Marketing that misses the mark

Today I found a message in my LinkedIn mailbox that is so very off the mark, it's funny.It's from a company that "create[s] innovative marketing videos."

It promises, "No more endless pages of boring web content - replace all that with a play button, and give your clients a perfect sales pitch, every time."

The thing is, I don't like marketing videos. I much prefer to take in information through text. In fact, creating such texts is my job, and I work hard to make sure they are not "boring." So this marketing expert has proved himself to not be much of an expert about targeting. But there is no real harm done. I won't expose the name here, and the email cost nothing.

Tuesday, April 14, 2015

Environmental concerns and the electronic supply chain

Though people always talk about the weather, no one ever does anything about it. To some extent, that is also true about climate, even for those concerned about climate change. Doing something requires more than awareness. It requires a plan, and mapping out a plan begins with information about current practices. A new partnership is aimed at the getting to the starting point with data from more companies involved in the electronic supply chain.
Read more in 

Data Drives Down Carbon in the Electronic Supply Chain

Achieving conflict-free minerals in a supply chain is a goal mandated by ethics, as well as law. Arriving at that end requires many steps along the way. In its latest report, Apple takes credit for achieving milestones on the way. Read more in

Apple Marking Progress on the Road to Conflict-Free Minerals

Monday, April 6, 2015

The app that's a breath of fresh air

“We live in a personal, real time, location based world,” declares BreezoMeter. That reality of today’s mobile world is the heart of the app’s design. Combining big data, algorithms and mobile technology, it delivers specific air quality information and recommendations in real time. Today’s mobile consumers demand no less.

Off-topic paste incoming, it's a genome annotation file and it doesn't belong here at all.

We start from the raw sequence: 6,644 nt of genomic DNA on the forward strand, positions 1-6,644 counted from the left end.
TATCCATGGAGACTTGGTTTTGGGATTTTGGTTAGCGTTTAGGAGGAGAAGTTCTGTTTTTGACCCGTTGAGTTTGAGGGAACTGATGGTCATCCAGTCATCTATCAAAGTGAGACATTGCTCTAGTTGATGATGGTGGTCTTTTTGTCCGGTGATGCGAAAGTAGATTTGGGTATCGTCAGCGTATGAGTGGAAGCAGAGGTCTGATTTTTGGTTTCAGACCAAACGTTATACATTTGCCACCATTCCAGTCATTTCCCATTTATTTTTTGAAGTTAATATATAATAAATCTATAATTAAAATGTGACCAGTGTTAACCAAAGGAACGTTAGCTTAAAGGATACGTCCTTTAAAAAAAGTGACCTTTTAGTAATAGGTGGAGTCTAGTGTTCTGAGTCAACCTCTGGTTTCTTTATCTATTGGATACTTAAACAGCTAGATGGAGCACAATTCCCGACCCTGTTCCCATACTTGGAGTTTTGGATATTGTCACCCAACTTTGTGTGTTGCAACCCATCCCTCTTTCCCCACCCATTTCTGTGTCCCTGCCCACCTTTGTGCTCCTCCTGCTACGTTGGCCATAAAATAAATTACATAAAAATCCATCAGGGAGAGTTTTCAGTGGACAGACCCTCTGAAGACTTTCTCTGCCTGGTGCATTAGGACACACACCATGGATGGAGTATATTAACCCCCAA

“The highest growth in coming years is likely in segment-level and real-time personalization,” according to a recent report, entitled “Enterprise Priorities in Digital Marketing” (PDF). People who carry mobile devices expect access to “services and content for the moment and in the moment.” That’s what BreezoMeter’s air quality app aims to deliver.
Like many other innovations, BreezoMeter was born out of frustration. Its CEO, Ran Korber, was frustrated by the lack of centralized air quality information available when he was seeking a place clear of air pollution for his new home in Israel. As an environmental engineer with a pregnant wife, he was particularly concerned about the air quality. Finding nothing on the market provided all the answer he sought, he created his own solution.
The app proved successful in Israel where 300 sensors sufficed to cover the most populated areas of an area roughly the size of New Jersey. Scaling up to cover an area hundreds of time bigger was a challenge for the startup. 

Is a Smart Barbie a Smart Move?

Today's fashion doll is not your grandmother's Barbie. Nowadays, she comes equipped with WiFi, voice recognition, and access to data stored in the cloud.
Since 1959, the iconic Barbie doll has gone through multiple permutations as it evolved to reflect the fashions and expectations of each generation. Lately, that includes technology to enable conversations with the doll. And Mattel has discovered that a talking Barbie causes trouble. In the last generation, people objected to what Barbie said; now they object to what she hears.
Read more in 

Smart Barbie Puts Child's Play In The Cloud